Guestworkers press Wal-Mart on worker protections, immigration reform
Workers who exposed forced labor on Wal-Mart supply chain meet top company officials
BENTONVILLE, AK, Feb. 11, 2013—Guestworkers who exposed forced labor on Wal-Mart’s supply chain met with senior company officials on Feb. 8 as part of ongoing talks to increase transparency and accountability on Wal-Mart’s U.S. supply chain.
The meeting included Ana Rosa Diaz and Martha Uvalle—two of the guestworkers who exposed forced labor at Wal-Mart supplier CJ’s Seafood in June 2012—and staff of the National Guestworker Alliance (NGA), as well as senior Wal-Mart Ethical Sourcing executives and others.
Noting that Wal-Mart board member Arne Sorenson met with the White House recently to discuss the expansion of guestworker programs, the workers pressed for protections against the severe labor abuse that is common in current guestworker programs. At CJ’s Seafood, guestworkers were forced to work shifts of up to 24 hours without overtime pay, locked into the plant, and faced threats of violence against themselves and their families when they spoke up.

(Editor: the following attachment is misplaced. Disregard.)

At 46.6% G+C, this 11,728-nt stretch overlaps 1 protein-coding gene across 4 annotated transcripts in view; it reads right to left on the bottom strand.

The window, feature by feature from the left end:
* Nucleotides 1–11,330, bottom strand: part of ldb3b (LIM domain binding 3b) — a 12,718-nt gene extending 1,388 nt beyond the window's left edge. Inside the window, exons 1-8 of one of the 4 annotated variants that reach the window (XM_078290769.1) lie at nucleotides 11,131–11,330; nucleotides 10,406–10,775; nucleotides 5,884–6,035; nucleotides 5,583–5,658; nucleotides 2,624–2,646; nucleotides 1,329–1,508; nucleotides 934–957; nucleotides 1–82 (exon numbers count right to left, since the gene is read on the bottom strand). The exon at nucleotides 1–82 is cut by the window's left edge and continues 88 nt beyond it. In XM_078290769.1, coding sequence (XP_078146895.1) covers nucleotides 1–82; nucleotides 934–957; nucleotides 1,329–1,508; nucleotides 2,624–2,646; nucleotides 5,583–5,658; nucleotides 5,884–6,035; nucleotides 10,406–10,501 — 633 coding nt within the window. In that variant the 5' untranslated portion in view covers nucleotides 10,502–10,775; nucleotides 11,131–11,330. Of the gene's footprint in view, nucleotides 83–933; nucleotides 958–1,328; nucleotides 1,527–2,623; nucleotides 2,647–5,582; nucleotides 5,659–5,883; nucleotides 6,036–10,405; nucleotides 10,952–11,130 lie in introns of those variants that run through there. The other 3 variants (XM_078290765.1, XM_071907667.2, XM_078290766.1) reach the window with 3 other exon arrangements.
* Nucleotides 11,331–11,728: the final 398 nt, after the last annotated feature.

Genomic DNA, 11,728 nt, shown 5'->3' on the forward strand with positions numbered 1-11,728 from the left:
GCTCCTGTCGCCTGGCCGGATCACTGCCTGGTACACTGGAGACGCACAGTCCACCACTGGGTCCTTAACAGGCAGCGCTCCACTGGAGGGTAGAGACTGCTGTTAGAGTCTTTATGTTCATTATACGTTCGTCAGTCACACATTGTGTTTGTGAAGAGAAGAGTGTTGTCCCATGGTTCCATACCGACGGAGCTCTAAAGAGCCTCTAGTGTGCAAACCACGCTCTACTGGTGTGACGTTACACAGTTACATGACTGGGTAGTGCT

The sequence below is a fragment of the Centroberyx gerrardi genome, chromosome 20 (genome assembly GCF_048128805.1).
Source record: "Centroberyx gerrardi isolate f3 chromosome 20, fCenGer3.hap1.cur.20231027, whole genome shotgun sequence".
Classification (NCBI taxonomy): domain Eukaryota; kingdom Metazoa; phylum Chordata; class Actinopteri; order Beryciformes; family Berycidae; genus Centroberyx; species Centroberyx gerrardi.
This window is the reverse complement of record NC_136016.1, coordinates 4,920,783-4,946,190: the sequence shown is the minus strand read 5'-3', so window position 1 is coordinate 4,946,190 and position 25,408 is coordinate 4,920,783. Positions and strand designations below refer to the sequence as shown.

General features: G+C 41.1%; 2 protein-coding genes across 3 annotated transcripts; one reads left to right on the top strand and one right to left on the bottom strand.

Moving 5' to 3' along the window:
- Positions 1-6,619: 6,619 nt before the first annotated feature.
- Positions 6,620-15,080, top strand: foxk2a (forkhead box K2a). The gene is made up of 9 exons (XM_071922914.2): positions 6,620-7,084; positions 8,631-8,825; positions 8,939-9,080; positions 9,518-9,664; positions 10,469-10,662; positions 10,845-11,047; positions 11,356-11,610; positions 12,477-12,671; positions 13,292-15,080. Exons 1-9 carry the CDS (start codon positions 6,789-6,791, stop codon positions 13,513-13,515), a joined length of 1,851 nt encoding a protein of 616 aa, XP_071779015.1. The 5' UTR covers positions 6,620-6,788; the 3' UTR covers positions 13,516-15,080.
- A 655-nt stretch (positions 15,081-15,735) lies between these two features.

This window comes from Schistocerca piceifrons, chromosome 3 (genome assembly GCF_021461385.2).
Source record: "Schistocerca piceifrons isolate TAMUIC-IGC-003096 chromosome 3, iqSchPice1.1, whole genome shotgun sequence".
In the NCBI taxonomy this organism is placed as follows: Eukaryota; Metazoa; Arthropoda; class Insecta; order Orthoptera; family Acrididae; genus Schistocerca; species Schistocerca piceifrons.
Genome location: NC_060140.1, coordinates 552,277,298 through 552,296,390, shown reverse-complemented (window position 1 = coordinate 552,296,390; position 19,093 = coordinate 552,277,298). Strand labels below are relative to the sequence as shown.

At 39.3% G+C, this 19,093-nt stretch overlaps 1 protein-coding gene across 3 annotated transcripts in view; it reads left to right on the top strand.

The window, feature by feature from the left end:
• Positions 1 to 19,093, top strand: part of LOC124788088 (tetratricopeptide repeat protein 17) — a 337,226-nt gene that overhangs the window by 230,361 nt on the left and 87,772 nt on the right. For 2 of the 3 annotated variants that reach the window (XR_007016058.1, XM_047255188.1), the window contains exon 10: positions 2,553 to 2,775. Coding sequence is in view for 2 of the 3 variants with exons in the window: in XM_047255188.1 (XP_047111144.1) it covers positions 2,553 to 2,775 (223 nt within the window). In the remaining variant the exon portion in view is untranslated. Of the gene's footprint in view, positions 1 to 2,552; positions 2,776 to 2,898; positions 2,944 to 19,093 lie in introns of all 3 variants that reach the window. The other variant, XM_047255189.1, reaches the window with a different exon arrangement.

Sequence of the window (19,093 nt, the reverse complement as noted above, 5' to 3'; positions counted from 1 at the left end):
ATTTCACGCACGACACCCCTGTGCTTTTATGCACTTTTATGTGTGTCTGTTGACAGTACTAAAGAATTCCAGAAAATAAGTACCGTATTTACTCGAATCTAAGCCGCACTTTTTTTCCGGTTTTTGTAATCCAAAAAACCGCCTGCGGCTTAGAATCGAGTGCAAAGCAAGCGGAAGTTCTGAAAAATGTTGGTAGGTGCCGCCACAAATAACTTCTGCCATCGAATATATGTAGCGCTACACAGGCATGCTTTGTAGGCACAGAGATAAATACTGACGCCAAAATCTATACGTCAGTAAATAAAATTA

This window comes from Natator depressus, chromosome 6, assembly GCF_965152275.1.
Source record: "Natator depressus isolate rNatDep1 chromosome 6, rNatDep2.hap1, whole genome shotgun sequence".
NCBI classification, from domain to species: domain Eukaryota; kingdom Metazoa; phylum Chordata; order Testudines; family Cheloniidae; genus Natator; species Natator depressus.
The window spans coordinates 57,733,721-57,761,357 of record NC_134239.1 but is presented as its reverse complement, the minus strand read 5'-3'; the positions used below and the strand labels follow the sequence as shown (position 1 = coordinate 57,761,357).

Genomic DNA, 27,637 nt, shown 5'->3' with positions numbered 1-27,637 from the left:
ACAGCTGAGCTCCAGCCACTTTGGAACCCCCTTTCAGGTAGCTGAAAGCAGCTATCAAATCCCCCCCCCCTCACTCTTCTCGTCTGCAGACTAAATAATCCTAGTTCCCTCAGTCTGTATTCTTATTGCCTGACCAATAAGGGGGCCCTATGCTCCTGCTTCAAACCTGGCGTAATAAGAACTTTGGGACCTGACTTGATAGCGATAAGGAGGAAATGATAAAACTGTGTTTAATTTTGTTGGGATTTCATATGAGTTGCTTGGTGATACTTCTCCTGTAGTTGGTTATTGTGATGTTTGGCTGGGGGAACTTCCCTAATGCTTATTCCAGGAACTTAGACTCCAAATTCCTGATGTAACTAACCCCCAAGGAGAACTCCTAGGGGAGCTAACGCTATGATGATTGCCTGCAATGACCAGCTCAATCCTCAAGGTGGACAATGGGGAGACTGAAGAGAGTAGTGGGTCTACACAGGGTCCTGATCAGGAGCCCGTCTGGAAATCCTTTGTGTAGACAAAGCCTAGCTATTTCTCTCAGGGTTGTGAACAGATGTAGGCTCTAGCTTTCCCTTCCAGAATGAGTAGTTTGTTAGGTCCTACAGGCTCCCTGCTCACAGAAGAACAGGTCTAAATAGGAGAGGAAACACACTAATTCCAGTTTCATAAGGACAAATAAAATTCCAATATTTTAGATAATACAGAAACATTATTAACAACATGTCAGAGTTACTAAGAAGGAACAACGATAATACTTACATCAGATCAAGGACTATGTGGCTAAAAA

“It’s important for Wal-Mart, as the world’s largest private employer, to support strong protections for all temporary workers,” said Saket Soni, NGA Executive Director. “Those protections have to support the right to organize and prevent employers from retaliating when workers speak up against abuse. If guestworker program rules continue to create captive workers, no amount of corporate or government monitoring will stop exploitation.”
The workers requested a meeting with company officials who are setting Wal-Mart’s immigration reform agenda, including board member Arne Sorensen.
Said former CJ’s Seafood worker Martha Uvalle: “At CJ’s, we lived under constant threats of deportation and blacklisting. We met with Wal-Mart to propose solutions that will protect all guestworkers from the abuse we faced. We stood up not just for ourselves, but for workers around the world.”